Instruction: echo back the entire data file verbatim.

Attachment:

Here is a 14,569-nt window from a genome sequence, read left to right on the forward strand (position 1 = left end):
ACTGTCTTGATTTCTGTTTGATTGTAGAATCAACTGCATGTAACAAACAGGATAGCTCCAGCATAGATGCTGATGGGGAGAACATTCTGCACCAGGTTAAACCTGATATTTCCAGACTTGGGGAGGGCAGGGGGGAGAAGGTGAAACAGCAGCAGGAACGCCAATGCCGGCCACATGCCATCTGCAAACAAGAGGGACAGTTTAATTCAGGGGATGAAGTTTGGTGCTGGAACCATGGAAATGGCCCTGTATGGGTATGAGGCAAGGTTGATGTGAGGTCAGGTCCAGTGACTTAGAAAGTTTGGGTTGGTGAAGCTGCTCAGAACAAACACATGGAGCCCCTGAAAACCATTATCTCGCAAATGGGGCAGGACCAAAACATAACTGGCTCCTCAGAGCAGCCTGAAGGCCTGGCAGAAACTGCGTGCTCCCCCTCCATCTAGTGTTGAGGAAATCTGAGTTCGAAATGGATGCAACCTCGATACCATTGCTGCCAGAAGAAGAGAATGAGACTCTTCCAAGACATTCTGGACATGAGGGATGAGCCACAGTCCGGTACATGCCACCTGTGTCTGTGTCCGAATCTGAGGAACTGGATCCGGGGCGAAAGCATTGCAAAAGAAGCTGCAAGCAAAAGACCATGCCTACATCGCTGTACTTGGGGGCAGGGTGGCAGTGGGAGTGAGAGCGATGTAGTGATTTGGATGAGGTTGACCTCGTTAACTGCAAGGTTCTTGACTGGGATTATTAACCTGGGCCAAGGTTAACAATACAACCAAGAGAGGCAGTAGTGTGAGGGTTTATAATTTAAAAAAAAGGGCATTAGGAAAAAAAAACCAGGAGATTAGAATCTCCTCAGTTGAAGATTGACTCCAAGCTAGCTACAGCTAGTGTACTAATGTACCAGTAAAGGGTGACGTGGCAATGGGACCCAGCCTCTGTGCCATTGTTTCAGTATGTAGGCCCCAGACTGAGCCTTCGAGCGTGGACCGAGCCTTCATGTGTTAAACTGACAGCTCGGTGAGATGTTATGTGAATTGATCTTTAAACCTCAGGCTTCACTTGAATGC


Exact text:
Here is a 14,569-nt window from a genome sequence, read left to right on the forward strand (position 1 = left end):
ACTGTCTTGATTTCTGTTTGATTGTAGAATCAACTGCATGTAACAAACAGGATAGCTCCAGCATAGATGCTGATGGGGAGAACATTCTGCACCAGGTTAAACCTGATATTTCCAGACTTGGGGAGGGCAGGGGGGAGAAGGTGAAACAGCAGCAGGAACGCCAATGCCGGCCACATGCCATCTGCAAACAAGAGGGACAGTTTAATTCAGGGGATGAAGTTTGGTGCTGGAACCATGGAAATGGCCCTGTATGGGTATGAGGCAAGGTTGATGTGAGGTCAGGTCCAGTGACTTAGAAAGTTTGGGTTGGTGAAGCTGCTCAGAACAAACACATGGAGCCCCTGAAAACCATTATCTCGCAAATGGGGCAGGACCAAAACATAACTGGCTCCTCAGAGCAGCCTGAAGGCCTGGCAGAAACTGCGTGCTCCCCCTCCATCTAGTGTTGAGGAAATCTGAGTTCGAAATGGATGCAACCTCGATACCATTGCTGCCAGAAGAAGAGAATGAGACTCTTCCAAGACATTCTGGACATGAGGGATGAGCCACAGTCCGGTACATGCCACCTGTGTCTGTGTCCGAATCTGAGGAACTGGATCCGGGGCGAAAGCATTGCAAAAGAAGCTGCAAGCAAAAGACCATGCCTACATCGCTGTACTTGGGGGCAGGGTGGCAGTGGGAGTGAGAGCGATGTAGTGATTTGGATGAGGTTGACCTCGTTAACTGCAAGGTTCTTGACTGGGATTATTAACCTGGGCCAAGGTTAACAATACAACCAAGAGAGGCAGTAGTGTGAGGGTTTATAATTTAAAAAAAAGGGCATTAGGAAAAAAAAACCAGGAGATTAGAATCTCCTCAGTTGAAGATTGACTCCAAGCTAGCTACAGCTAGTGTACTAATGTACCAGTAAAGGGTGACGTGGCAATGGGACCCAGCCTCTGTGCCATTGTTTCAGTATGTAGGCCCCAGACTGAGCCTTCGAGCGTGGACCGAGCCTTCATGTGTTAAACTGACAGCTCGGTGAGATGTTATGTGAATTGATCTTTAAACCTCAGGCTTCACTTGAATGC